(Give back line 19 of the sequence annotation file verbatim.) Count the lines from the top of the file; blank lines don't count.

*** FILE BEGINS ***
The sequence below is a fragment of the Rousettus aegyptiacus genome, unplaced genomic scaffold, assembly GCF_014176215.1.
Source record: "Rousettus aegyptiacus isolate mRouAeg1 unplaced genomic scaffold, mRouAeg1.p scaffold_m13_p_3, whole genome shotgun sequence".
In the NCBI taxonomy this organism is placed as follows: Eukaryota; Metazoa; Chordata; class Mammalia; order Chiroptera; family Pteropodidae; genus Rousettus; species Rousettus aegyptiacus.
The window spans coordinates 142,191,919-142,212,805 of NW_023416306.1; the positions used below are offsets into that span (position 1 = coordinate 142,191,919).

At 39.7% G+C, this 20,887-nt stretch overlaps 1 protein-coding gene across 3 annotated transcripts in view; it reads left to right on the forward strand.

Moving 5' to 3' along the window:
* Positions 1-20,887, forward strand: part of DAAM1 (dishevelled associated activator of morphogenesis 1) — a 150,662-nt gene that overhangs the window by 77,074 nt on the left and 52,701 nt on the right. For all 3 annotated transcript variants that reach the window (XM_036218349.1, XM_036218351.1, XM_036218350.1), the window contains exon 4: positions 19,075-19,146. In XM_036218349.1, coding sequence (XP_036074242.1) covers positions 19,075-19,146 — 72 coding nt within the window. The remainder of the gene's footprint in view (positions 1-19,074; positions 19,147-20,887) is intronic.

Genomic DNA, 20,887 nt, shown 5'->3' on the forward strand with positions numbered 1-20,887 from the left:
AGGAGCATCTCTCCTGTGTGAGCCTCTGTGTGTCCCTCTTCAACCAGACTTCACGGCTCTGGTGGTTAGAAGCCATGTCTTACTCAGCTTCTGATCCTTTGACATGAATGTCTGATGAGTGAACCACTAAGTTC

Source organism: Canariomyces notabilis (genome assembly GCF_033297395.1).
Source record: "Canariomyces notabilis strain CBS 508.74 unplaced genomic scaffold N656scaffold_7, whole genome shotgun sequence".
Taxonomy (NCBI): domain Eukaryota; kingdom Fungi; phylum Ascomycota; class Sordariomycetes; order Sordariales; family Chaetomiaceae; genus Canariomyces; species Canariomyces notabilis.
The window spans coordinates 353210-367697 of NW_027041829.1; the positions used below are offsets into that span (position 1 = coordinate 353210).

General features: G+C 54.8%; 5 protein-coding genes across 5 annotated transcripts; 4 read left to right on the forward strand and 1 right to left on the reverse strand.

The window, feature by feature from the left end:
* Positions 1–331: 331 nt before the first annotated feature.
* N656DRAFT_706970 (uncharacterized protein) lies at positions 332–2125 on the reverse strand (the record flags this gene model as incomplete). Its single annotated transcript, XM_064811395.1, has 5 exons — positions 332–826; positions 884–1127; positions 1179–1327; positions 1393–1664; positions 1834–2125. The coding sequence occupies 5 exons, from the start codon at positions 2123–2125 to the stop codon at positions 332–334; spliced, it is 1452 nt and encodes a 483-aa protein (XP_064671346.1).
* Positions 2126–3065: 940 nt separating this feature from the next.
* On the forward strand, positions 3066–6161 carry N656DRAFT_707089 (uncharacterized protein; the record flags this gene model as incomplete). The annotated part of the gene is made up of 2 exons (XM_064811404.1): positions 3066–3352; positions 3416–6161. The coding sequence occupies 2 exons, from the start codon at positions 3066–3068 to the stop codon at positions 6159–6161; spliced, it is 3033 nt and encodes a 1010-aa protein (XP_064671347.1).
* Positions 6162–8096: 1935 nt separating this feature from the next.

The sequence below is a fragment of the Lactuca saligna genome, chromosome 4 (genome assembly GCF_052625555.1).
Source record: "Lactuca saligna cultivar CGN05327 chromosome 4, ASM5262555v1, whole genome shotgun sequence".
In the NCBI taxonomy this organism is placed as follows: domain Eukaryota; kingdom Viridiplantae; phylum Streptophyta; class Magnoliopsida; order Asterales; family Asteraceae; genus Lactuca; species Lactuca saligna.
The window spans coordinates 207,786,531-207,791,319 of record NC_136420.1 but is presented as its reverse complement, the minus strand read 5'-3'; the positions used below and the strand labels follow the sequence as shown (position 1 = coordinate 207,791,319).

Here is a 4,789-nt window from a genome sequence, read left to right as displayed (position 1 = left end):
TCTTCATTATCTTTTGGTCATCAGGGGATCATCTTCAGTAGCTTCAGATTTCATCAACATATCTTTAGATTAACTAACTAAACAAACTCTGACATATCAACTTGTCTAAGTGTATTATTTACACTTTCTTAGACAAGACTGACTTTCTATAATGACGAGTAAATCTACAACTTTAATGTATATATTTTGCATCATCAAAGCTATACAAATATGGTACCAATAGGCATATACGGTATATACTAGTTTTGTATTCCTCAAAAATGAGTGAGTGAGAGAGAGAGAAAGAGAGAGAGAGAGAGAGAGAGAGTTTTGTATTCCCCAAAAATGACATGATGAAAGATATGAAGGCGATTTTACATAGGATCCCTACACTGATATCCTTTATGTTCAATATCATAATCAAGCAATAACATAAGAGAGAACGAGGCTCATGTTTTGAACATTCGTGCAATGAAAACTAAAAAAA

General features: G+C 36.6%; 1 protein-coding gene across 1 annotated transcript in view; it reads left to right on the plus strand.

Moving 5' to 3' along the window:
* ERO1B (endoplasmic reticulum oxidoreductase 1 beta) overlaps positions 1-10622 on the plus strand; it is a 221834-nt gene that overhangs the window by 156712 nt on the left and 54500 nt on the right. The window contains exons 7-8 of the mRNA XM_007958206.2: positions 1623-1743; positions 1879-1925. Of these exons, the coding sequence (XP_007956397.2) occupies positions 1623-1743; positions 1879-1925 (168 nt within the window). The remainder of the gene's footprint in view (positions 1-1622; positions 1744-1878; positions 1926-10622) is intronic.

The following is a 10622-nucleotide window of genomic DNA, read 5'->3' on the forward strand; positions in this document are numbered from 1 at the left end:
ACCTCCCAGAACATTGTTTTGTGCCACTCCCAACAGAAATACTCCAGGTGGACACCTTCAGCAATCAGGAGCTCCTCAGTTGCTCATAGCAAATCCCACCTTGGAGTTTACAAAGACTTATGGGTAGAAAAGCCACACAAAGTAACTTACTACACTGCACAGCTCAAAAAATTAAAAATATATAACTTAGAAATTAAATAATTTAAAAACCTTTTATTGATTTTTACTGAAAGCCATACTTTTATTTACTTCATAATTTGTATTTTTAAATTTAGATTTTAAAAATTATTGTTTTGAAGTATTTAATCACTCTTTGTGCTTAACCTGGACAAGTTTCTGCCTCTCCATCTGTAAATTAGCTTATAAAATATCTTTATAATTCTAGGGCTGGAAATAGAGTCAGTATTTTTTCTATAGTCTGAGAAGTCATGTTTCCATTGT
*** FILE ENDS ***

* On the forward strand, positions 3066–6161 carry N656DRAFT_707089 (uncharacterized protein; the record flags this gene model as incomplete). The annotated part of the gene is made up of 2 exons (XM_064811404.1): positions 3066–3352; positions 3416–6161. The coding sequence occupies 2 exons, from the start codon at positions 3066–3068 to the stop codon at positions 6159–6161; spliced, it is 3033 nt and encodes a 1010-aa protein (XP_064671347.1).